Do I want some sort of primitive, Code of Hammurabi shit as U.S. legal code? Absolutely not, but in extreme circumstances -- acts of mass death alike the Sandy Hook shootings -- I think the death penalty isn’t only fair and reasonable, it’s pretty much the only moral decision to go with. Individuals of the like have absolutely zero regard for human life, so why should we treat their pathetic, worthless lives as if they had any value, either? “Treat others as you would wish others to treat you,” so goes the Golden Rule. I think by the time you put a bullet in your 22nd kindergartner’s skull, you’re pretty much declaring that civil law is something you don’t have much of a regard for. In that, why should we abide by the same rule of law you so blatantly disregarded when it comes time to assess your crimes, muchacho?

I am an extremely lucky person, that’s never really been the victim of any crime. I have, however, talked to quite a few people that have been the victims of violent crime -- we’re talking serious stuff, like rape and armed robbery. And you know what? The day they were assaulted and victimized, they died a little themselves. Their minds will never be able to fully recover from what they went through. Their lives will constantly hark back to that moment of victimization, a single point in time that takes over every waking moment of their conscious experiences. The fact of the matter is, they’re not just victims that one night they were robbed, or shot, or assaulted, they will be victims of that incident for the remainder of their lives. And remember, we’re just talking about non-capital crimes here, the kind of shit people only serve 10 to 20 for. Now, let’s amp that suffering and perpetual torment up to about a billion, because that’s what the parents of those kids at Sandy Hook will be going through until the day they die. Yeah, yeah, I’ve seen “M,” too, and I know full well that eliminating the individual responsible for your grieving doesn’t bring your kids back from the dead, nor does it really alleviate any of that hurt you will be feeling for the rest of your days. But at the same time, there’s a definite justice that arises from seeing such purveyors of violence and mass death taste the fear that their victims felt, to feel, albeit momentarily, the insufferable anguish their victims and their victims’ loved ones will port about for decades to come. When you send shit bags like Ted Bundy and Jared Loughner to the gallows, that’s more or less the only time they will EVER sympathize with the people they killed, maimed and butchered. For a few minutes, they too, will know what it’s like to be a victim, to be a person that has their life involuntarily taken from them. They have to look their victims in the eyes, and they have to suffer in front of the people whose lives they’ve completely ruined. And then, they have to experience the same thing they put their victims through -- only theirs comes in a much more sterile, painless and respectable process.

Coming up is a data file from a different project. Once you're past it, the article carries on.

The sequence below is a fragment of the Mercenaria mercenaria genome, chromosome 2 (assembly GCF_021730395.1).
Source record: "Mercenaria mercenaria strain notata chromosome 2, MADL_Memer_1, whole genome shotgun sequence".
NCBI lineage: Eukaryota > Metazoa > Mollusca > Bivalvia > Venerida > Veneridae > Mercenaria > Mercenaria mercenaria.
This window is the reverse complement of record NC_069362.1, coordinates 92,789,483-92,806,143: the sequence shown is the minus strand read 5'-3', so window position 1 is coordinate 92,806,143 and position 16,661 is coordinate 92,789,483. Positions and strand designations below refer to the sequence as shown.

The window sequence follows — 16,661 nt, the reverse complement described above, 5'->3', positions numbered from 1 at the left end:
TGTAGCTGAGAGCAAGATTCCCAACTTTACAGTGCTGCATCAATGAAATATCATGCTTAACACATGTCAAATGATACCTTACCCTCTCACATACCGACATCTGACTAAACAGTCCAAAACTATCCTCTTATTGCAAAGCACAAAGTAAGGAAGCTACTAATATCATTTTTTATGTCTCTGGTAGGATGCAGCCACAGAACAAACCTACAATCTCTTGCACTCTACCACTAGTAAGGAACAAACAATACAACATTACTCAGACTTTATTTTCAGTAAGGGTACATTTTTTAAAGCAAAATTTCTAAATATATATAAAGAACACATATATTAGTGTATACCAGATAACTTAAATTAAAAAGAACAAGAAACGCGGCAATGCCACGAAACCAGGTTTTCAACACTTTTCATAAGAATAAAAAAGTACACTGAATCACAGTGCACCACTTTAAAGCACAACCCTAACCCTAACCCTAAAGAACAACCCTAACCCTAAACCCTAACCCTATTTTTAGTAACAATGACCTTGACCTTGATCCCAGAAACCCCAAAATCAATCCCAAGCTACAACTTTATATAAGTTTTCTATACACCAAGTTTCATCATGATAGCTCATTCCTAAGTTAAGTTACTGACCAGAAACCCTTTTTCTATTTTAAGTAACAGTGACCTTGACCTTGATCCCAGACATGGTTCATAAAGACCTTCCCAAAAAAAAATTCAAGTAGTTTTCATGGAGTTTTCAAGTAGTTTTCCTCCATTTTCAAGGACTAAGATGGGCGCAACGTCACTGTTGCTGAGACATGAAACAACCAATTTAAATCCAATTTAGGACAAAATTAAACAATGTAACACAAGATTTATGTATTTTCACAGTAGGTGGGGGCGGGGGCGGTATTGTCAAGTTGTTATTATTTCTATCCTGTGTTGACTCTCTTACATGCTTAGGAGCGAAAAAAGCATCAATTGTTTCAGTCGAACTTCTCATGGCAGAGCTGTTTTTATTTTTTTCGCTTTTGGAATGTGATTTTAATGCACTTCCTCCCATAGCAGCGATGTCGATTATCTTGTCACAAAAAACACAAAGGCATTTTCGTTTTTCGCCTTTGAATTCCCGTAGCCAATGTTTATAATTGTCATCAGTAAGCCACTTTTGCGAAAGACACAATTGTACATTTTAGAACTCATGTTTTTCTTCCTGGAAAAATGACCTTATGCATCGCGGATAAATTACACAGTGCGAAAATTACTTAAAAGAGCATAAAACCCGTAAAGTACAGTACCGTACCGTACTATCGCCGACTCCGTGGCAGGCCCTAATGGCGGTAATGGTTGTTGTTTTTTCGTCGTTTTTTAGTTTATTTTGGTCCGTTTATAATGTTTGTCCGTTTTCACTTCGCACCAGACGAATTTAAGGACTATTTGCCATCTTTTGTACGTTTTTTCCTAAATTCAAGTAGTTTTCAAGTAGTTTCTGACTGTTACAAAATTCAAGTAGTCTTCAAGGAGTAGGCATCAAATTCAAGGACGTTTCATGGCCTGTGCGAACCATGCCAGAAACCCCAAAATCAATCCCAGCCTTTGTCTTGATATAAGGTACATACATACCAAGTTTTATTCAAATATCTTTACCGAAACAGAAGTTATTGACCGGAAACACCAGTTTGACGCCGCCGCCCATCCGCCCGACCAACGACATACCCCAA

And if there’s anything unjust or immoral about that, I’m just not seeing it, folks.